Is Vincent Lo, the man who helped create Shanghai’s famous Xintiandi shopping and entertainment district, really serious about privatizing his flagship firm, Shui On Land?
In response to media speculation about possible privatization by major shareholder Lo, Shui On Land said it has been informed that Lo is in talks with banks for financing and has from time to time been reviewing options with respect to his interest in the firm, including the possibility of seeking to acquire the entire issued share capital.
However, no definite plans have been determined, no agreements relating to any of these options have been signed, and no definite proposal put forward to the company, it said in a stock-exchange filing Wednesday, adding that there is no certainty if any proposal will be made or, if made, what terms such proposal may involve.
Shui On Land shares surged as much as 15 percent to a four-year high following the vague confession, as investors snapped up the counter that was trading at merely half the book.
Lo makes for an interesting case when one looks at Hong Kong developers who benefited from getting into the market early and later sought to cash out.
Much like tycoon Li Ka-shing, whose property flagship Cheung Kong Assets is now said to be in talks to sell Chongqing assets for over 20 billion yuan after cashing out from Shanghai in a similar-size transaction last year, Lo sold a large chunk of his property projects last year.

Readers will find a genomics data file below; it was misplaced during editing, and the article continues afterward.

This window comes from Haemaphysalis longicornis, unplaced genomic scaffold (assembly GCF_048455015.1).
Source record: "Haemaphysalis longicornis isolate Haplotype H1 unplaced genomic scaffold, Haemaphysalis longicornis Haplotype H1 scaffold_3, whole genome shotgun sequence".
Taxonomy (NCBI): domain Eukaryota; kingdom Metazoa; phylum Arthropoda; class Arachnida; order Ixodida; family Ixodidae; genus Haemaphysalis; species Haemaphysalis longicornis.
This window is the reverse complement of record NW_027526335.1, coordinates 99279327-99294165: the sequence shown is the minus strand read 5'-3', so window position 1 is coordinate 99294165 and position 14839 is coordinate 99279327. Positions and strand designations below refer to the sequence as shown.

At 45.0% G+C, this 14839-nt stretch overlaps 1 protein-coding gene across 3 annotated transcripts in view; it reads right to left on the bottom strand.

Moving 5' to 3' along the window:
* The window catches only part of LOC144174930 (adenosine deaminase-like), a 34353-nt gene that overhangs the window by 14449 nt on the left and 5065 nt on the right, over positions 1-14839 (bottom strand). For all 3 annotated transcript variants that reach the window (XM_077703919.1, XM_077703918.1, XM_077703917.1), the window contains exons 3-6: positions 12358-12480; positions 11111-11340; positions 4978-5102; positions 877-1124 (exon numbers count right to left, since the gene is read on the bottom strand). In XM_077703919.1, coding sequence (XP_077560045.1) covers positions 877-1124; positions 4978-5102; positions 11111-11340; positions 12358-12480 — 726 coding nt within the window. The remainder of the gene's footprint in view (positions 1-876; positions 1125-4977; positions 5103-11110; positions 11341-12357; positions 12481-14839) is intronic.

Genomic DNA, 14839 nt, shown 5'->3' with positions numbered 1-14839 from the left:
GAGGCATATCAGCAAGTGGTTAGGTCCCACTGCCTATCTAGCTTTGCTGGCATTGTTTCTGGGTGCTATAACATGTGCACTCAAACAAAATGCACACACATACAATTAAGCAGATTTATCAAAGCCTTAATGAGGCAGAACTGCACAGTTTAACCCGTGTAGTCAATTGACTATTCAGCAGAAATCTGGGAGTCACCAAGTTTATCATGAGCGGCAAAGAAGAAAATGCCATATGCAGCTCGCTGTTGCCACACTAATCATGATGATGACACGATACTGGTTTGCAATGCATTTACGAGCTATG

Since October, Lo cashed out some 14 billion yuan from various deals, including the sale of its Ruihong project in Shanghai as well some assets in Dalian.
Prior to that, the company sold its Chongqing property project to Vanke in May and a Foshan project to Country Garden in April 2016.
Aside from investing in a property project with Citic in Wuhan a year ago, Shui On Land has been in a selling mode in a bid to lower its heavy gearing, which stood at 81 percent in 2015. Currently, the gearing level is said to be at 57 percent.
Despite winning much acclaim for its Shanghai Xintiandi project, which saw the company blend modern shops aesthetically into classic architecture, Shui On Land seemed to have lost out in the last decade to mainland developers, many of whom have been aggressive in land acquisitions and have even replicated Shui On’s business model.
To speed up its expansion process, Shui On Land originally planned to spin off Xintiandi but the plan is yet to turn into reality. This prompted the firm to cash out from property projects instead and redeem some convertible bonds to enhance the investment yield.
Now with the surging share price, it is doubtful if the shrewd Lo would privatize his flagship, which is on the way up with market capitalization standing close to HK$20 billion.
The tycoon will probably wait and watch and hope his wealth will grow further, even if only on paper.
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